“If you look at the diversity benefits of the some of the projects in the North Sea you can probably get that to more like 70 or even 80 per cent… True, that still means there are times when the wind isn’t blowing and you need something else in the mix. But something else that was generating 80 per cent of the time would be called baseload.”

With Orsted having so many eggs in the offshore wind basket, it’s unsurprising that even its newer executives are so ready to defend its virtues. But not everything in the business revolves around a nacelle.

In the UK, Orsted’s other interests include the ­commercialisation of a first of a kind energy-from-waste technology, being demonstrated at its Renescience plant near Northwich, and its energy retail business for the industrial and commercial market. It also has feelers out in the energy storage market, not just for the purpose of making wind a “firmer” product, but also to exploit its potential as “a market in its own right”, providing ­flexibility services to the grid.

Wright hopes the Renescience experiment will provide Orsted with another opportunity to prove its expertise in advancing nascent technologies to scale deployment. The plant, which is currently being commissioned, will produce a range of recycled materials and refuse-derived fuels from unsorted household waste, for application in myriad industries. Among these products, biogas is key, and Wright sees the potential to forge relationships with local gas grid operators, to provide them with low-carbon fuel for their networks.

In the retail business, meanwhile, Wright says the focus is all on building its energy services strategy – enabling customers to achieve organisational targets for cost or carbon emissions reductions, rather than vending energy.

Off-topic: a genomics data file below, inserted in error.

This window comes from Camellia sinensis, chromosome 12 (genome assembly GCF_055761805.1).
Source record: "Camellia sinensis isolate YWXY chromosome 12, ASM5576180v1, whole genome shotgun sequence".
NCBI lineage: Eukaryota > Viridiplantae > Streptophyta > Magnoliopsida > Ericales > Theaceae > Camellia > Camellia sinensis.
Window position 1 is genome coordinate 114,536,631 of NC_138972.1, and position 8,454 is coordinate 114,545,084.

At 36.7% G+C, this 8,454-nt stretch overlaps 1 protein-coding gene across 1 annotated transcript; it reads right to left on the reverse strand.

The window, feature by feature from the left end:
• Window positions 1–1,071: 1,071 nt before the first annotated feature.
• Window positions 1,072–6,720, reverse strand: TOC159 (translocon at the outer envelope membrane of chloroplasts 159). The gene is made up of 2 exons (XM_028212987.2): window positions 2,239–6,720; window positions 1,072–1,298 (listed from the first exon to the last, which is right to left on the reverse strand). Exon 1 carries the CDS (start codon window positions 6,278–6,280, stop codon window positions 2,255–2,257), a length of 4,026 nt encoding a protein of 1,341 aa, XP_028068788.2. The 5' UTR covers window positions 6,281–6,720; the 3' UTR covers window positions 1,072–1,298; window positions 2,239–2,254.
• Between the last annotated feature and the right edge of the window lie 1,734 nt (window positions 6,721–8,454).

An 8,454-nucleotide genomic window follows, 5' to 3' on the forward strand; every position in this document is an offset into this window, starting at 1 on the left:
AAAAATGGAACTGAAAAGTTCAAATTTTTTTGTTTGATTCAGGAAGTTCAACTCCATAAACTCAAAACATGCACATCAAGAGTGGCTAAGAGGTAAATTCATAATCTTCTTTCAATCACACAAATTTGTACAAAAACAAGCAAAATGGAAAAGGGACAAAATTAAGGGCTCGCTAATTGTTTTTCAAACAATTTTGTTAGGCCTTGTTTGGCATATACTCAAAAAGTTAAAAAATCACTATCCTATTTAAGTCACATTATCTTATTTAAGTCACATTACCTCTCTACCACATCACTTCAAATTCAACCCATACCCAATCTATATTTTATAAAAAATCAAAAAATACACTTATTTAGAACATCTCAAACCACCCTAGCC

Of course a key factor in the energy consumption of many industrial businesses is their water usage, but despite his experience in this sector, Wright says Orsted has no plans to bundle water retail into its energy-­management-as-a-service proposition.

“It isn’t something we’ve discussed,” he says with a smile. “But who knows – I’ve heard there’s a market there!”

Another direction Orsted will not be taking anytime soon in its energy retail business is an expansion into domestic supply. While other established names such as Engie and Shell have recently made this leap, Wright says it’s not something he currently considers viable – “that said, we are a supplier in Denmark, where we have a million domestic customers. So it is something within the group’s capabilities”.

For now though, Wright is focused on the fundamentals for Orsted UK. And while these include rising interests in the circular economy and service innovation, overwhelmingly they centre on the conviction that offshore wind will be the keystone in the world’s ­low-carbon future.

Author: Jane Gray,
Channel: Operations & Assets , Policy & Regulation , People